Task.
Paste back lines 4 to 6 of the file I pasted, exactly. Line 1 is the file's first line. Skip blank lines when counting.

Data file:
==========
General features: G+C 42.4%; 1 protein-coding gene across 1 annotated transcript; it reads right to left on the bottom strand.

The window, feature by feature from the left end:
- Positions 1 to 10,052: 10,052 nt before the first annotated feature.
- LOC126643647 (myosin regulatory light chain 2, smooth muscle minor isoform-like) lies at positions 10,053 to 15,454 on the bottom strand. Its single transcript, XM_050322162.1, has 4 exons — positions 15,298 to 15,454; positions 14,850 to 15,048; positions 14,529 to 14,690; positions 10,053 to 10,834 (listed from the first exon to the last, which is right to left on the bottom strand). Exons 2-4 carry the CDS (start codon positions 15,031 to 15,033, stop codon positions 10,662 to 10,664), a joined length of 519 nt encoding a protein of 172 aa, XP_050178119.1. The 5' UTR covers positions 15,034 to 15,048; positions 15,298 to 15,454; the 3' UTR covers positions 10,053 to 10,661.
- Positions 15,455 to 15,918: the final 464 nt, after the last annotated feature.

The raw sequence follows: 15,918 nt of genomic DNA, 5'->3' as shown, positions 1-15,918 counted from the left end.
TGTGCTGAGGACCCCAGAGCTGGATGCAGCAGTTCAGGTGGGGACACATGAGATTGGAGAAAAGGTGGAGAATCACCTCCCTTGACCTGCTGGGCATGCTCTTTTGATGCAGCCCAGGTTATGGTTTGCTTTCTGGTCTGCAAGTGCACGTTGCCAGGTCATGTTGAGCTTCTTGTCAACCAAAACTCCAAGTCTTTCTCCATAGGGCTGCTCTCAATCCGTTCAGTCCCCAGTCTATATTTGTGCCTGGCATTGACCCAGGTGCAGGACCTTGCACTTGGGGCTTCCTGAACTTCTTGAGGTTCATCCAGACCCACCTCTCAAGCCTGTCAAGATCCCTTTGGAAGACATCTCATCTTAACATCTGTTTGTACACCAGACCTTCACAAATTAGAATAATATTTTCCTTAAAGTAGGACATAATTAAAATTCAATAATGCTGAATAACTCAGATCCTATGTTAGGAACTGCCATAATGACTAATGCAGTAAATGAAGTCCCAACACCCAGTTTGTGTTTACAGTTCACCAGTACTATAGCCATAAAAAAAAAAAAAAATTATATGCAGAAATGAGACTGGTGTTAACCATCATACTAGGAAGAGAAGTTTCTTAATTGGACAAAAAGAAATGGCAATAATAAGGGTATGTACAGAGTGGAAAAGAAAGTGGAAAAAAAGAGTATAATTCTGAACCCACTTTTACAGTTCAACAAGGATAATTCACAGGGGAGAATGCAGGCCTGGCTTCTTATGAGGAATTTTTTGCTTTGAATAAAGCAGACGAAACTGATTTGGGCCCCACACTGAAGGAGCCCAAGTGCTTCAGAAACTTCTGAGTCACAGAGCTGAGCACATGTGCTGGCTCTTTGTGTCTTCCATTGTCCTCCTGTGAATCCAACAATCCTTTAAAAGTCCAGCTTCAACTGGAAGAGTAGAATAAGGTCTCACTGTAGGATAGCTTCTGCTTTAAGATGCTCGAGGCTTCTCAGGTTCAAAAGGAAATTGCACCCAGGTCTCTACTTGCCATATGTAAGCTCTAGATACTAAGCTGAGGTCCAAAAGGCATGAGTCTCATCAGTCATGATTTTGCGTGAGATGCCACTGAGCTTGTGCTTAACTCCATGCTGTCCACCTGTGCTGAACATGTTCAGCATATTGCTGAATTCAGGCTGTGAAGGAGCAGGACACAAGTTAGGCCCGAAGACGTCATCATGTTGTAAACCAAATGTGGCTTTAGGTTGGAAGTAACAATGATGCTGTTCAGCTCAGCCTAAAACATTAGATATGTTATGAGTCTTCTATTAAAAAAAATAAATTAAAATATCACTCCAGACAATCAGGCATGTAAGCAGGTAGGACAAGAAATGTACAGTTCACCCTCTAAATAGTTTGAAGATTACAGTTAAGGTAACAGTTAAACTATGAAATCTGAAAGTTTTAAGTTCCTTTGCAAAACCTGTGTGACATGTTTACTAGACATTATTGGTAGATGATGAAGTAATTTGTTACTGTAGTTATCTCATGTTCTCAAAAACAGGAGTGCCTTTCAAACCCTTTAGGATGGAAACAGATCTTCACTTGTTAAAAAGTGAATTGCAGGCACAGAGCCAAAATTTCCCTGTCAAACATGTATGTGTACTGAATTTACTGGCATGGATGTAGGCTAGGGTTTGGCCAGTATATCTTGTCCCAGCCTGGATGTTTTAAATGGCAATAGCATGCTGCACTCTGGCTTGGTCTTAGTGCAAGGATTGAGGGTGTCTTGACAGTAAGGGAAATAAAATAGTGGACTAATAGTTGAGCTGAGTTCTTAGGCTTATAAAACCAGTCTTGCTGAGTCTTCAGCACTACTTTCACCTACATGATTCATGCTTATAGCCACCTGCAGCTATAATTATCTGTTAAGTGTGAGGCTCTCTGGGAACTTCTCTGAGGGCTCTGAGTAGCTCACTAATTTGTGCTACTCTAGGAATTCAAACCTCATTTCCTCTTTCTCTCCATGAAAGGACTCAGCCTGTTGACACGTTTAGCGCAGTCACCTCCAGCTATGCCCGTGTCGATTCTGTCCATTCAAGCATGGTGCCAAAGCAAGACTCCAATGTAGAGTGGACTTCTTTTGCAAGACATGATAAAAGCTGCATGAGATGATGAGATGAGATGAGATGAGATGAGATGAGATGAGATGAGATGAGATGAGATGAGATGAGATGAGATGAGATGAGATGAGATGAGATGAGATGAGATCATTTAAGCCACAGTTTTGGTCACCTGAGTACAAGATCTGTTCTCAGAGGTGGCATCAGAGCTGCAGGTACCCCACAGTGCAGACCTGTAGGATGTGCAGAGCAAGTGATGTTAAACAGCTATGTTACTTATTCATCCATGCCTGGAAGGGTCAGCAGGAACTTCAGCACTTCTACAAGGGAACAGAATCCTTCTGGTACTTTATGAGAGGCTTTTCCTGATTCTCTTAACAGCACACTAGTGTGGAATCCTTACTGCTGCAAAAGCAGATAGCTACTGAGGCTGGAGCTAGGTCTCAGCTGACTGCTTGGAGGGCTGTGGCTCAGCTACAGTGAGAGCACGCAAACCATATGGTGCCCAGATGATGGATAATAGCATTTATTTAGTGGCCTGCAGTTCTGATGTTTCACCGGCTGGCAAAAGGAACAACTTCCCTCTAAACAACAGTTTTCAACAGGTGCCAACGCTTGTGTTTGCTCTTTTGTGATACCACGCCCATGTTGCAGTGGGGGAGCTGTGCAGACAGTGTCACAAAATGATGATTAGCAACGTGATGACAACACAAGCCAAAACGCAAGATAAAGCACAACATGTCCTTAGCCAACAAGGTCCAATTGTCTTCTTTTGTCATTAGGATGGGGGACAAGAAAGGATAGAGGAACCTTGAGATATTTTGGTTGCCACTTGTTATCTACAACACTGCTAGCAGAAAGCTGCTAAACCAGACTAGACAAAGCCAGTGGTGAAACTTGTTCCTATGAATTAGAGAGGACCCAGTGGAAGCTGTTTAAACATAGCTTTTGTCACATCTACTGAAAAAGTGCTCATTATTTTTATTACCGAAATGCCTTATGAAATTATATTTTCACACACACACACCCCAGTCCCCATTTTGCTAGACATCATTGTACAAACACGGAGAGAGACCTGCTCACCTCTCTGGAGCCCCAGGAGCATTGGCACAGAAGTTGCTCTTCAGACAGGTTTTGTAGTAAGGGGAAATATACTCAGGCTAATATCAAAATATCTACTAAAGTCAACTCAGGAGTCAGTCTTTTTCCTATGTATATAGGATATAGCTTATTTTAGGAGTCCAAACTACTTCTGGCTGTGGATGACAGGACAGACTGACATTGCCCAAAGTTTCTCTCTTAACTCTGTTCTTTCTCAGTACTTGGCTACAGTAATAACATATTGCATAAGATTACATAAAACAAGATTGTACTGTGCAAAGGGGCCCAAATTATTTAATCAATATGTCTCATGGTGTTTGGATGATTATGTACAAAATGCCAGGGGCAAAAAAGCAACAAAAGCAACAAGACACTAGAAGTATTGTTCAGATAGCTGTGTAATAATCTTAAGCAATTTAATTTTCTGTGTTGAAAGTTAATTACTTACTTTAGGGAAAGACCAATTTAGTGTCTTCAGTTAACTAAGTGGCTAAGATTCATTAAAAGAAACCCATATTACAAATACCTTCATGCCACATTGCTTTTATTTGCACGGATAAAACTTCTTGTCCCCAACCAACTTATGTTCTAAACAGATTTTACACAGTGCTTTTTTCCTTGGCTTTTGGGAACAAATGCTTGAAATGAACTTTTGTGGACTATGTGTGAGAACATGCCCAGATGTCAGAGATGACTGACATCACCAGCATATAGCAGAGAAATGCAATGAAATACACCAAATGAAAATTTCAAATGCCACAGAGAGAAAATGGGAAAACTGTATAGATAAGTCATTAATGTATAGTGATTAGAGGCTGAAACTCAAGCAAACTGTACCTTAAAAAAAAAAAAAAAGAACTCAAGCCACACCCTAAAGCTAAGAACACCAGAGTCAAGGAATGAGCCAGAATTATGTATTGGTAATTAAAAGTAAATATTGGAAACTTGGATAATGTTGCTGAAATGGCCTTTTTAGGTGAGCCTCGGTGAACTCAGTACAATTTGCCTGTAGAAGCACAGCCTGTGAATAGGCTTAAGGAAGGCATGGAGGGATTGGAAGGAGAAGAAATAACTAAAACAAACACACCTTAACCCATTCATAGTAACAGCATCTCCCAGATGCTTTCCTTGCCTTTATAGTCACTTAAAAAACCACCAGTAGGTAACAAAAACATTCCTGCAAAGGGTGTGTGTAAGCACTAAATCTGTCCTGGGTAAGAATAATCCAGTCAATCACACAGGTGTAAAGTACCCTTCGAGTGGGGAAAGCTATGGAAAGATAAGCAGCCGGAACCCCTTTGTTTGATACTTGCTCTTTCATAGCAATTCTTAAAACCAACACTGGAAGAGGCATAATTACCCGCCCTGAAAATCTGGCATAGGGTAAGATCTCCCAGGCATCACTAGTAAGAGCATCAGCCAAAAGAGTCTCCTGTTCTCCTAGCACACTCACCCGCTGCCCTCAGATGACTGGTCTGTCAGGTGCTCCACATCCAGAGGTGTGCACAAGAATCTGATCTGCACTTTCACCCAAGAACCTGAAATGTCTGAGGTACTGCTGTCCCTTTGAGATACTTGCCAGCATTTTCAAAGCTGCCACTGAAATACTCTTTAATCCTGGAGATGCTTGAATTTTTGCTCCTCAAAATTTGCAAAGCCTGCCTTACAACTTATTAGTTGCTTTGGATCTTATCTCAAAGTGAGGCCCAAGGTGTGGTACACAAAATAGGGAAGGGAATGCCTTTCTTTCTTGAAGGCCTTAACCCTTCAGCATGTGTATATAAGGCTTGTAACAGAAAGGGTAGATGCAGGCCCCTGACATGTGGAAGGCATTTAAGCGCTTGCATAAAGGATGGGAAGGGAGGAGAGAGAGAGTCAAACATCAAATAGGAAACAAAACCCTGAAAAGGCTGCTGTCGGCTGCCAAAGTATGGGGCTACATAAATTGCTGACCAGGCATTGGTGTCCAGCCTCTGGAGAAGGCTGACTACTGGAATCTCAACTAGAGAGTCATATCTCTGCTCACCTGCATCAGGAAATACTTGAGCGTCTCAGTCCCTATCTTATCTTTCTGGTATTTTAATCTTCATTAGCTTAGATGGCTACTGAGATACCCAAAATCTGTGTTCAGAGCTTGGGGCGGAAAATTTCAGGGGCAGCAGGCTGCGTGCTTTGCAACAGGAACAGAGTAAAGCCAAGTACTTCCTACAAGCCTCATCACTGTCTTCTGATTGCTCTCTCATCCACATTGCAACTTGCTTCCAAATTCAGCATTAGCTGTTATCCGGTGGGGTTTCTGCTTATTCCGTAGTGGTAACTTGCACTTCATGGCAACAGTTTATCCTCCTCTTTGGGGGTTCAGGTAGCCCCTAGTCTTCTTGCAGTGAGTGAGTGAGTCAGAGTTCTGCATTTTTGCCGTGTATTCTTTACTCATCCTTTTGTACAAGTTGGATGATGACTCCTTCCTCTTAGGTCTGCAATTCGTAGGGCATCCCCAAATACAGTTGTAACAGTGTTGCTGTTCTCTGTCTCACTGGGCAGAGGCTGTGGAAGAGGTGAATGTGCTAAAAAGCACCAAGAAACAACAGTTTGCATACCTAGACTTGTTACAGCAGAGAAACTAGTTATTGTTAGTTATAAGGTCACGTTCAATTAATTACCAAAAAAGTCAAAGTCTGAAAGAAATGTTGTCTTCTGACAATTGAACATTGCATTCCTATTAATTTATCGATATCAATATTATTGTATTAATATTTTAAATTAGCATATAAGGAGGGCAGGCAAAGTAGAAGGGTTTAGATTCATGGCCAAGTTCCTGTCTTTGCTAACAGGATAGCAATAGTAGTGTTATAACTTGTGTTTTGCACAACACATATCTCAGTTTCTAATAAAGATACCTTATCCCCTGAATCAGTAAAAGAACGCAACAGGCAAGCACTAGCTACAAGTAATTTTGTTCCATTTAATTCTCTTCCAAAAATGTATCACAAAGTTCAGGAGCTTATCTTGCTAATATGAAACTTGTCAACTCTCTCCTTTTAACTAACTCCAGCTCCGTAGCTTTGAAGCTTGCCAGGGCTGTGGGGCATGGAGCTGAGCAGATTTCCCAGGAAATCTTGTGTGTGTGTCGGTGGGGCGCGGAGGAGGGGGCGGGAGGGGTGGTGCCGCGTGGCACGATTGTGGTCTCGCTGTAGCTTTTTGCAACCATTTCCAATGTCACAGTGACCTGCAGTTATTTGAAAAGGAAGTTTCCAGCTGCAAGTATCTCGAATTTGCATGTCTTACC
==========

- LOC126643647 (myosin regulatory light chain 2, smooth muscle minor isoform-like) lies at positions 10,053 to 15,454 on the bottom strand. Its single transcript, XM_050322162.1, has 4 exons — positions 15,298 to 15,454; positions 14,850 to 15,048; positions 14,529 to 14,690; positions 10,053 to 10,834 (listed from the first exon to the last, which is right to left on the bottom strand). Exons 2-4 carry the CDS (start codon positions 15,031 to 15,033, stop codon positions 10,662 to 10,664), a joined length of 519 nt encoding a protein of 172 aa, XP_050178119.1. The 5' UTR covers positions 15,034 to 15,048; positions 15,298 to 15,454; the 3' UTR covers positions 10,053 to 10,661.
- Positions 15,455 to 15,918: the final 464 nt, after the last annotated feature.

The raw sequence follows: 15,918 nt of genomic DNA, 5'->3' as shown, positions 1-15,918 counted from the left end.